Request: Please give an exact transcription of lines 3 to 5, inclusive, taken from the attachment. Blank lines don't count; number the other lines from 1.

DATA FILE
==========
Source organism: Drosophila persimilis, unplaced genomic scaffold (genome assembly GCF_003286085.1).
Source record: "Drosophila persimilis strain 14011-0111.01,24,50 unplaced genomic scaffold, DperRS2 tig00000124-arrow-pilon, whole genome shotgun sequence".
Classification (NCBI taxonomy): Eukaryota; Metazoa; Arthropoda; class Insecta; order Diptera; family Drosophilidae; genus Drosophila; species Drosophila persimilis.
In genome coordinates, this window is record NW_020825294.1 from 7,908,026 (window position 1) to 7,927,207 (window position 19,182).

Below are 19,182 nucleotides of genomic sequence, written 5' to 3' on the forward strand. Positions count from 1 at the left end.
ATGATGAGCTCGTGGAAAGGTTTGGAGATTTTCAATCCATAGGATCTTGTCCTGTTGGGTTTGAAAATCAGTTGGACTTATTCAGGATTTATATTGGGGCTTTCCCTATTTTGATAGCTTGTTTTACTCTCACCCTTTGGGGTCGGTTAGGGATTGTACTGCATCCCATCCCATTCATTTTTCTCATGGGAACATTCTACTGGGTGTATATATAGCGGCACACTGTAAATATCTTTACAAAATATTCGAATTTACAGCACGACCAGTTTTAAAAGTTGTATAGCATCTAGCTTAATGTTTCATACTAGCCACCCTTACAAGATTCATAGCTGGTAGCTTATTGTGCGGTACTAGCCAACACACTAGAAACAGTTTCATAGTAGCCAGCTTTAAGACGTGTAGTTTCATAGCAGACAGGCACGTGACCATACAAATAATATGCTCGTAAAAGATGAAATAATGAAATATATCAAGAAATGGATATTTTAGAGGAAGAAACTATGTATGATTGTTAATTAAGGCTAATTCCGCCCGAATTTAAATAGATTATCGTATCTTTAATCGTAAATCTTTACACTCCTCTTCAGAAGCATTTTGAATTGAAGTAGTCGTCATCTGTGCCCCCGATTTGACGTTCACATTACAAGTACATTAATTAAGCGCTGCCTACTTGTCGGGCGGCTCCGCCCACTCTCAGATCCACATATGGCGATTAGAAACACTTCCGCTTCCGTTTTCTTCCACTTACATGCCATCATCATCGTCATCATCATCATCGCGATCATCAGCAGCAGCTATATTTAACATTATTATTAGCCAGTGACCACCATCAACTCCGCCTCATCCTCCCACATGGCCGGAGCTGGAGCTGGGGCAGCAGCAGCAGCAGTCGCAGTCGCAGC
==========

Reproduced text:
Classification (NCBI taxonomy): Eukaryota; Metazoa; Arthropoda; class Insecta; order Diptera; family Drosophilidae; genus Drosophila; species Drosophila persimilis.
In genome coordinates, this window is record NW_020825294.1 from 7,908,026 (window position 1) to 7,927,207 (window position 19,182).

Below are 19,182 nucleotides of genomic sequence, written 5' to 3' on the forward strand. Positions count from 1 at the left end.